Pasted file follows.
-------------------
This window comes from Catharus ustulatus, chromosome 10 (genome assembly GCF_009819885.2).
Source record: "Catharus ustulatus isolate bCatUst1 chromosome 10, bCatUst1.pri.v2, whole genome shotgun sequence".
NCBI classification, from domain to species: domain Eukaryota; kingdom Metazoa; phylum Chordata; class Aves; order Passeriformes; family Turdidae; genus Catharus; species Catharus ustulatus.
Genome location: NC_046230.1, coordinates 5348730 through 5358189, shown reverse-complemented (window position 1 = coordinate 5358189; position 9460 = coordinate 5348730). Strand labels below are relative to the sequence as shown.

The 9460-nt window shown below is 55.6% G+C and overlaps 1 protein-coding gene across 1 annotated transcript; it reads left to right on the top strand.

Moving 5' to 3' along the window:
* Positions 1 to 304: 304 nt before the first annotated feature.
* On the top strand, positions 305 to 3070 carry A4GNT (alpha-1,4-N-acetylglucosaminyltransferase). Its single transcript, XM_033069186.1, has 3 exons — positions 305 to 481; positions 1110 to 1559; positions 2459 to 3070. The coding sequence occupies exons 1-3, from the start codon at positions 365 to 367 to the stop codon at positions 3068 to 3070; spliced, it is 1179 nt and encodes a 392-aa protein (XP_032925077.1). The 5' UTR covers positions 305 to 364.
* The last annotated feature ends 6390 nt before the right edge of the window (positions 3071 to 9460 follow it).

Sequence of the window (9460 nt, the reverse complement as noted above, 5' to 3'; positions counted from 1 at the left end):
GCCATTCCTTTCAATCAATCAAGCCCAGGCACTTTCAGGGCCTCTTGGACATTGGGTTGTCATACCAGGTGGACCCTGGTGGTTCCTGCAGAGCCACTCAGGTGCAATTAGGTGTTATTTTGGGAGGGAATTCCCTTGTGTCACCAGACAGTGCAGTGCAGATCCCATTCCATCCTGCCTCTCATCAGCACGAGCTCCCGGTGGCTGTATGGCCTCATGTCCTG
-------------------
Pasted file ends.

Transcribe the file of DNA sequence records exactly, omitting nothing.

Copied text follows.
This window comes from Catharus ustulatus, chromosome 10 (genome assembly GCF_009819885.2).
Source record: "Catharus ustulatus isolate bCatUst1 chromosome 10, bCatUst1.pri.v2, whole genome shotgun sequence".
NCBI classification, from domain to species: domain Eukaryota; kingdom Metazoa; phylum Chordata; class Aves; order Passeriformes; family Turdidae; genus Catharus; species Catharus ustulatus.
Genome location: NC_046230.1, coordinates 5348730 through 5358189, shown reverse-complemented (window position 1 = coordinate 5358189; position 9460 = coordinate 5348730). Strand labels below are relative to the sequence as shown.

The 9460-nt window shown below is 55.6% G+C and overlaps 1 protein-coding gene across 1 annotated transcript; it reads left to right on the top strand.

Moving 5' to 3' along the window:
* Positions 1 to 304: 304 nt before the first annotated feature.
* On the top strand, positions 305 to 3070 carry A4GNT (alpha-1,4-N-acetylglucosaminyltransferase). Its single transcript, XM_033069186.1, has 3 exons — positions 305 to 481; positions 1110 to 1559; positions 2459 to 3070. The coding sequence occupies exons 1-3, from the start codon at positions 365 to 367 to the stop codon at positions 3068 to 3070; spliced, it is 1179 nt and encodes a 392-aa protein (XP_032925077.1). The 5' UTR covers positions 305 to 364.
* The last annotated feature ends 6390 nt before the right edge of the window (positions 3071 to 9460 follow it).

Sequence of the window (9460 nt, the reverse complement as noted above, 5' to 3'; positions counted from 1 at the left end):
GCCATTCCTTTCAATCAATCAAGCCCAGGCACTTTCAGGGCCTCTTGGACATTGGGTTGTCATACCAGGTGGACCCTGGTGGTTCCTGCAGAGCCACTCAGGTGCAATTAGGTGTTATTTTGGGAGGGAATTCCCTTGTGTCACCAGACAGTGCAGTGCAGATCCCATTCCATCCTGCCTCTCATCAGCACGAGCTCCCGGTGGCTGTATGGCCTCATGTCCTG